My current target allocation is as follows:
- Stocks: 50%
- Real Estate: 40%
- Alternatives: 10% (Crypto (80% BTC/20% ET): 5%; Angel Investments: 5%)
I’m fully aware that the alternative investments could be completely wiped out and go to zero, but I also think the potential upside outweighs that risk.
Another plus is that I very much enjoy researching, analyzing and investing in startup companies.
What has been your best investment?
Marrying my amazing wife is by far the best investment I have made, and will ever make.
There is no possible way I could have achieved anything close to what I have accomplished without her encouragement, support and guidance. Being married to someone who is extremely focused, driven and constantly working long hours is not easy but there has never been a time when I didn’t feel like she had my back 1000%.
What has been your worst investment?
Investing in 1-4 unit, out of state, “turnkey”, rental properties.
As mentioned earlier, we were able to make a positive return on all of these investments but the amount of time, energy and stress that went into owning and managing both the property and property management companies was brutal.
While this type of investing may be a great fit for certain people, I think it’s critical to evaluate whether you should be a passive or active real estate investor. As someone with a full-time job which requires many hours per week, the answer is definitely passive.
As painful as it was, I’m very grateful for that experience as it directly led to my business partner and I pivoting our investment strategy to focus on multi-family apartment syndications, which have been completely passive and have delivered strong, tax-advantaged returns.
What’s been your overall return?
Overall return broken down by asset class:
- Stocks: 24.4%
- Real Estate: 45.8% (based on rent cash flow and sales/exits)
- Alternatives: (Crypto (80% BTC/20% ET): 50%; Angel Investments: N/A – no cash flow or sales/exits at this point)
How often do you monitor/review your portfolio?
I review our net worth monthly using our Personal Capital account.
How did you accumulate your net worth?
My wife and I do not come from wealthy backgrounds so inheritance and other forms of financial assistance were not available to us (which I actually think is a great thing!). More importantly, both of our parents are extremely loving, supportive and helpful (especially with their new grandson!) any time we need them.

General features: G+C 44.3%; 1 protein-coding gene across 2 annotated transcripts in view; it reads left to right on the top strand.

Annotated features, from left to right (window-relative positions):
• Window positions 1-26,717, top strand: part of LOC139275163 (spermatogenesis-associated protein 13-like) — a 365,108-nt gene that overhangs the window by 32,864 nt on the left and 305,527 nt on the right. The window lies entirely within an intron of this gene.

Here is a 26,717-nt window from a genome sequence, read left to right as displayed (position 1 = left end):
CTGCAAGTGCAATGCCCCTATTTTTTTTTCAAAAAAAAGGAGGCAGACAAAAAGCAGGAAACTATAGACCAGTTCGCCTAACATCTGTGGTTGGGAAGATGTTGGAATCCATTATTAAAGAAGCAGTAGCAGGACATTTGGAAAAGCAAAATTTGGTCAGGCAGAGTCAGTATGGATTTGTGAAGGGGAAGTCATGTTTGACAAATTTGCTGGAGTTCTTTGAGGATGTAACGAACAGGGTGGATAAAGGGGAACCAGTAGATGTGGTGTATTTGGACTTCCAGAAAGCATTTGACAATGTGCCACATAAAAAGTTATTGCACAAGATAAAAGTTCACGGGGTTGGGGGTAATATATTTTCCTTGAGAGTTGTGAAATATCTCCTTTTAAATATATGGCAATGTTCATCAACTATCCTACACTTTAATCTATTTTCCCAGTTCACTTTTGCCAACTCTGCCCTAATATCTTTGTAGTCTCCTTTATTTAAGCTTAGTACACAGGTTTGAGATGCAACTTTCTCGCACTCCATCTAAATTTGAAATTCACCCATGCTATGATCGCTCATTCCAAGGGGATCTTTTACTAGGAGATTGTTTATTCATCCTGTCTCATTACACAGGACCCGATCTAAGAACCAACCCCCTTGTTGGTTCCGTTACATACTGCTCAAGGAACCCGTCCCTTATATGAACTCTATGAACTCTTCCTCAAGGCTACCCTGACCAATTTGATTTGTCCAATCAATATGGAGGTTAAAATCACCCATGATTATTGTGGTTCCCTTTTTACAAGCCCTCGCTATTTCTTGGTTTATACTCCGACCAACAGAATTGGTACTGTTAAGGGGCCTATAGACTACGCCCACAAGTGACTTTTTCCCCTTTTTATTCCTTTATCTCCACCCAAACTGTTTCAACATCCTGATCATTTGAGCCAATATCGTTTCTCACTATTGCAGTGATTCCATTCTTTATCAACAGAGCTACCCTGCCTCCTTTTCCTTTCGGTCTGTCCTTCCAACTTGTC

From a financial standpoint, they both made a number of mistakes that served as lessons learned for my wife and I growing up. Seeing our parents go through bankruptcy, foreclosure, high credit card debt and overall stress about money definitely shaped how we approach our finances. Luckily, they are both doing very well financially now and have been very perceptive to our advice and suggestions.
Our net worth can mainly be attributed to aggressively growing the gap between our income and expenses. We are big believers in “control what you can control” which is why we focus on these two areas, vs. investment returns.
What would you say is your greatest strength in the ESI wealth-building model (Earn, Save or Invest) and why would you say it’s tops?
Earn is definitely at the top of the list followed by Save and Invest.
For whatever reason, earning money has always come naturally to me as I’ve been able to find and take advantage of opportunities to increase it on a relatively consistent basis.
What road bumps did you face along the way to becoming a millionaire and how did you handle them?
The biggest road bump was climbing out of over $80,000 in student loan debt which luckily took only a few years.
I wanted this debt off my personal balance sheet quickly, so early in my career I made a concerted effort to put as much money as possible from each paycheck along with throwing any bonuses, raises and tax returns at the principal.
I also lived with my parents for a couple years after college at no cost (thanks Mom and Dad!) which helped a ton as I could use the funds that would have been allocated to rent towards my student loans.
What are you currently doing to maintain/grow your net worth?
Stay focused on the things we can control and don’t stress about what we can’t.